SOLON & BEYOND: The conclusion to The Burial of Flagstaff

Marilyn Rogers-Bull & Percyby Marilyn Rogers-Bull & Percy
Solon, Maine 04979

This will be the fourth and final column about the Burial of Flagstaff. I have heard from some of you who said you have enjoyed learning about the sad drowning of the Dead River and Flagstaff communities, I was greatly pleased.

By November 1949, the waters of the Dead River were beginning to back up behind Central Maine Power Company’s new dam at Long Falls as the project moved rapidly toward completion. Miniature lakes dotted the 29 mile-long tract, where for the previous year and a half, hundreds of men had been cutting trees and burning brush to clear the flowage area.

Water was already nearing the highway in the vicinity of the Ledge House hunting lodge and camps once owned by the late Blaine Viles, of Augusta. Bog Brook had overflowed its banks to the point where it had lost its identity as a brook.

When all the miniature lakes and the brook would merge into a great lake would depend on the severity of the winter and the spring run-off.

While a few stout-hearted residents of Flagstaff had “banked up for the winter,” most of the town’s residents had moved away. A few had moved to Solon, some to Anson and one family moved to Kingfield.

Evan Leavitt stayed on for a few weeks because of his business, keeper of the general store, because of the trade of the flowage and construction workers who were living in the abandoned homes; Percy Parsons Jr. drove the school bus and carried the children of the workers to the school in Eustis; and Duluth Wing, the snow plow driver, had to keep the roads open for the winter.

The old village of Flagstaff had become desolate. Abandoned dwellings were over-crowed with workmen employed on the dam. Dooryards were filled with trucks and machinery. Houses had been moved, others were razed and salvage lumber was stacked all about.The yard of the little church was filled with lumber and machinery. Windows were out and the door was gone. The hillside cemetery had vanished.

From Dumouline’s set of camps the contractors with the largest crew of workers, 125 men, had moved from the Bog Brook location to the village of Flagstaff where the men were living in the houses vacated by the residents moving to new locations.

The Flagstaff schoolhouse, erected in 1929, was being dismantled, with some of the equipment going to the Stratton schools which most of the pupils from Flagstaff and Dead River would be attending. Other equipment was given to the town of New Sharon whose school building had recently been destroyed by fire.

At a sale conducted by former superintendent Julian Thompson, 32 people showed up to help dispose of the material in the school. Eight were teachers at some time in the past. Textbooks and library books, paper and chalk were given to those who wanted them and chairs, teacher’s desks, radio-phonograph, and other equipment was sold to the highest bidder.

By now, a larger segment of the former Flagstaff settlement’s population was building a new settlement on the Eustis highway, in the township of Eustis near Cathedral Pines.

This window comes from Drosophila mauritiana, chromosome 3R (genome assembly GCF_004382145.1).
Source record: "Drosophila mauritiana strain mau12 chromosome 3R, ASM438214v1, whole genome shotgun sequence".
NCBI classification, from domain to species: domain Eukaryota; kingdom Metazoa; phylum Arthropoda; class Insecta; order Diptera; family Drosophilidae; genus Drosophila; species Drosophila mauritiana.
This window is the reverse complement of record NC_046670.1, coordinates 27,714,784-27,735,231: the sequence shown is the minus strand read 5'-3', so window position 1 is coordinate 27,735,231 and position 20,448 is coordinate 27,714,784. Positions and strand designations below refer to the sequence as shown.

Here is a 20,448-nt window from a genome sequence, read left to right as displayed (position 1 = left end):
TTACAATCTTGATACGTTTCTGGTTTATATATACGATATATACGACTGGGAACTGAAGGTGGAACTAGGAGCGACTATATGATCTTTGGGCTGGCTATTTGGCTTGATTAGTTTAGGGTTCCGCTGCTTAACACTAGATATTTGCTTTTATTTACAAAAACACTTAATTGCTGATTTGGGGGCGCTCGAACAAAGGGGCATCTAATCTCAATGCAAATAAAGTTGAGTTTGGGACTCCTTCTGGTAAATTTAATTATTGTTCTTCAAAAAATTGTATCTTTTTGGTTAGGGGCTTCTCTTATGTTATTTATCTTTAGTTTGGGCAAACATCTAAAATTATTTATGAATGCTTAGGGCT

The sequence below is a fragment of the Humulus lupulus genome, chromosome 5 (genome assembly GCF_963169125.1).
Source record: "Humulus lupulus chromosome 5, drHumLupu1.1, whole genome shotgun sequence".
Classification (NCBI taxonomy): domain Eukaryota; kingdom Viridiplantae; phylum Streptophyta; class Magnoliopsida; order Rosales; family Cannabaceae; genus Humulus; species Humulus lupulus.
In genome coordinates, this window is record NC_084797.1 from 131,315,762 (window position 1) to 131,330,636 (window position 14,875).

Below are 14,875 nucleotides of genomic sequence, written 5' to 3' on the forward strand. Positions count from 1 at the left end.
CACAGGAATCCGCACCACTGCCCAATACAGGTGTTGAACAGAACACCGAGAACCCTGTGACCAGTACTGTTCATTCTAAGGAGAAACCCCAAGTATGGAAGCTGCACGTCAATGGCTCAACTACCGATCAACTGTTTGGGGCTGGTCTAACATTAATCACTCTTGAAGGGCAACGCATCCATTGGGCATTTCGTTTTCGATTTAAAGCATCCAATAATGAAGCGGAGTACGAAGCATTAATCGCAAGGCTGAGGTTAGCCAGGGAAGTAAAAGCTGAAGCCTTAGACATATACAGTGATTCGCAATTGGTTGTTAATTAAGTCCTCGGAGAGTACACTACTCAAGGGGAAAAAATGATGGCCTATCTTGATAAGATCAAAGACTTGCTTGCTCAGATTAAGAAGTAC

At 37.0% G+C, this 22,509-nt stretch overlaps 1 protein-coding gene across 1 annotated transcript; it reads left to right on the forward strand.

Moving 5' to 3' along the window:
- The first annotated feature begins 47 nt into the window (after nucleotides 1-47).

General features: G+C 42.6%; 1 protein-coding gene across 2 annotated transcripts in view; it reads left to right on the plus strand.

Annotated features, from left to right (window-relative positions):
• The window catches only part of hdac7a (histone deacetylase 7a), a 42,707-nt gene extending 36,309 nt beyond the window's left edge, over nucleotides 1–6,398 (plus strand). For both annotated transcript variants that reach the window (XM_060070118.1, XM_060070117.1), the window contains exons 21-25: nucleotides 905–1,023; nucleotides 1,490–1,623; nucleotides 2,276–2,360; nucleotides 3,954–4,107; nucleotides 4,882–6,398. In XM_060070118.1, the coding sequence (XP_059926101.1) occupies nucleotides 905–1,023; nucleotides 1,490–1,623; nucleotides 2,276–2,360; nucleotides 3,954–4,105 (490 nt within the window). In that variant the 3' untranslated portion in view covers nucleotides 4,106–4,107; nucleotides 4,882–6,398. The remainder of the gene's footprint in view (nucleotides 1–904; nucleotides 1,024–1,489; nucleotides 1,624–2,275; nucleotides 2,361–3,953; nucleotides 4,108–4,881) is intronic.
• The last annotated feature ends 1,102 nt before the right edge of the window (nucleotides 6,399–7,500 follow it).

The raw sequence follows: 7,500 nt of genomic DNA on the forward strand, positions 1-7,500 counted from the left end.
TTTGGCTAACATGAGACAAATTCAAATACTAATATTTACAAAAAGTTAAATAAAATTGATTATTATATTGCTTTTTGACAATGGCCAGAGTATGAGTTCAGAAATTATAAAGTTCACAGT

They called the new community, New Flagstaff

On the bank of the North Branch of the Dead River at the head of the storage lake made by the dam at Long Falls, where the new village was built, in the shadows of Mt. Bigelow, a flag raising took place.

Through the loyalty and patriotism of 80-year-old Capt. Cliff Wing, who was Flagstaff’s oldest male resident, the flag pole from the old village had been salvaged after it had broken and fallen into the lake. Wing towed the fallen flagstaff up the lake to the site of his new home, some six miles from its original location.

A few weeks earlier, he had been on the lake in his boat and as he neared the location of the flooded Flagstaff, he saw the flag pole broken and in the water. “I had a feeling of shame and it seemed to me that I could hear it saying, “captain, how could you do this, how could you leave me behind? Forty-five years ago you helped to cut and bring me from the woods and erected me to stand for that which has been the backbone of Flagstaff history, its part in the great expedition of Benedict Arnold and his men who passed this way. Wing said.

“I made up my mind that it should not be left behind and with the help of Luther Wing, we towed it home.”

The pole which was once 60 feet in height, was now only 40 feet tall because it had rotted away and had been reset three times, each time losing some of its length. Wing expressed his hope that the flagstaff would always be maintained, and if at some point, would no longer be tall enough to serve as a flagstaff, it could be put in a museum for future generation to know of the traditional Flagstaff.

With the actual evacuation of the two plantations completed and without legal residents and municipal officers, the question arose, “What next? Just how will affairs be closed off? Will it require a special act by the legislature ?

On March 5, 1951, Governor Frederick G. Payne signed two emergency bills taking effect at once surrendering the organization of Dead River and Flagstaff Plantations in Somerset County. The two communities had been officially written off on that day.


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